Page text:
Review: Something In The Air

Something In The Air

Something In The Air - Credit: Archant

Olivier Assayas' previous film was an epic take on Carlos the Jackal, the revolutionary terrorist who cut a murderous swathe through the 1970s.

His next is a much gentler, more forgiving piece about the social tumult which provided the backdrop for such figures.

Over here, the film has been smeared with a wishy washy title that is benignly clueless as to the film's subject. Its actual title Après Mai cuts straight to the point – this is about a generation trying to find its place in a world where the May 1968 revolution didn't happen but where the overthrow of bourgeois society is still taken as read, or rather a matter of historical determinism.

Our guide is a young artist Gilles (Clément Métayer). He is first seen scrawling an anarchy symbol into his school desk.

The anarchy symbol is a sure sign of an anti-establishment cop-out so it is no surprise that during the summer of 1971, Gilles is able to float loosely between Marxists, Trotskyites, Maoists, revolutionary agitprop film-makers and hippies, asserting his revolutionary passion without doing much more than sell a few student newspapers.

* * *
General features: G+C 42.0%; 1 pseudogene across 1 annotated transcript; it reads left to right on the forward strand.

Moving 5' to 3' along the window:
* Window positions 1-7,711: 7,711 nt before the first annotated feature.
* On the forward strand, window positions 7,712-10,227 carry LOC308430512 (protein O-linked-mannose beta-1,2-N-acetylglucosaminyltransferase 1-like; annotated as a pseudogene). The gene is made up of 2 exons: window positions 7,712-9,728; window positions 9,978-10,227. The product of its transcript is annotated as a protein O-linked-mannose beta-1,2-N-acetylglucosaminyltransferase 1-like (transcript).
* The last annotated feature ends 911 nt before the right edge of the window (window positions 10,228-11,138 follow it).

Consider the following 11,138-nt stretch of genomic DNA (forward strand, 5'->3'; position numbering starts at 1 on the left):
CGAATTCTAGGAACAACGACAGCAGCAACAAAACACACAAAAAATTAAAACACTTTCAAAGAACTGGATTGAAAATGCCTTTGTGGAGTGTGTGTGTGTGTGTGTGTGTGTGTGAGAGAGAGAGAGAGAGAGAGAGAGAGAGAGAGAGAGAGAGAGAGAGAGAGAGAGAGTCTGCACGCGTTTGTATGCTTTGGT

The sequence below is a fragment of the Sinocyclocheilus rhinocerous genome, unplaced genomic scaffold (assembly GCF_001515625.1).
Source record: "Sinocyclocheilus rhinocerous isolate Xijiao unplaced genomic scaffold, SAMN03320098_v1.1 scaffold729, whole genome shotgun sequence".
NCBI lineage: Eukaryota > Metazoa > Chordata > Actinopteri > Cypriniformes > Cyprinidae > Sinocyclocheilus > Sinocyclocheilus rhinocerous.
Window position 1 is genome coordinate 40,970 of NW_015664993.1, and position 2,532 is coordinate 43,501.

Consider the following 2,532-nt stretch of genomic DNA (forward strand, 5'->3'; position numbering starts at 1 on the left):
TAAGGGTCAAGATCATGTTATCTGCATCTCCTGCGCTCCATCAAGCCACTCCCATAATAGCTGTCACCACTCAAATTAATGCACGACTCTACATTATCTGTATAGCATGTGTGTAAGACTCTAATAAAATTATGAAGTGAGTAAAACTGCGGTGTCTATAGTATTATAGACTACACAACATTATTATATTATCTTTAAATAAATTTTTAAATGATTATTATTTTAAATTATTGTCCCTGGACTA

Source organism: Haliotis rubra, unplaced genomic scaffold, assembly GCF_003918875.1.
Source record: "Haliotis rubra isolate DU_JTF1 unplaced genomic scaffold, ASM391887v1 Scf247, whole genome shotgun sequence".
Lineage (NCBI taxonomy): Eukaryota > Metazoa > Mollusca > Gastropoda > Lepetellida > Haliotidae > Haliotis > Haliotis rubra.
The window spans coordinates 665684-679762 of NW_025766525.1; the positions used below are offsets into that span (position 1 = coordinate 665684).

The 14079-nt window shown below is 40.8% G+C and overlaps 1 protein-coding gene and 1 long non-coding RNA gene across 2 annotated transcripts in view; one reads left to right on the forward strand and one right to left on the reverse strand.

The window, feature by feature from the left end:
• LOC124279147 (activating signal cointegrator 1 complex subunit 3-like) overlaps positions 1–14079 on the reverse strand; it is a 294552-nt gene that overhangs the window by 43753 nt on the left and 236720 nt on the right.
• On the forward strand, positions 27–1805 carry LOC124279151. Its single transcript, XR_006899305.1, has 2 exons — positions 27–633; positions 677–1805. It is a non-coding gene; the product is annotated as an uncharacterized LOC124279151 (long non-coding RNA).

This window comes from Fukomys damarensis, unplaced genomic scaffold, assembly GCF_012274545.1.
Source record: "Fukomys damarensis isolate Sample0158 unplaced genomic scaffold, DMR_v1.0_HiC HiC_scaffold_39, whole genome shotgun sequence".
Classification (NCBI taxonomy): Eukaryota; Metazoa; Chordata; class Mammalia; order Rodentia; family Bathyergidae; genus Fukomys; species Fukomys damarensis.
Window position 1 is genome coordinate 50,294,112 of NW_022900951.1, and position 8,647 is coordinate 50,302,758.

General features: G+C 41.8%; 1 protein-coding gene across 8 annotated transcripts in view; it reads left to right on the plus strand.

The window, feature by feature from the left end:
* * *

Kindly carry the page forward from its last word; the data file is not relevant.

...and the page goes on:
The film is a skittish flit through the counter culture scene.

It doesn't offer much more than snapshots of situations and characters before moving on. It is restless and yet lethargic, oddly unengaged with what it has chosen to show us.

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Initially, it seems like this will be a clear-headed, unsentimental look at the failings and casualties of the revolutionary movements of the late 60s/early 70s. But, increasingly, its tone becomes more nostalgic and you realise that this is little more than a semi-autobiographical coming-of-age tale.


Director: Olivier Assayas

Starring: Clément Métayer, Lola Créton, Felix Armand, Carole Combes and India Salvor Menuez

Length: 122 mins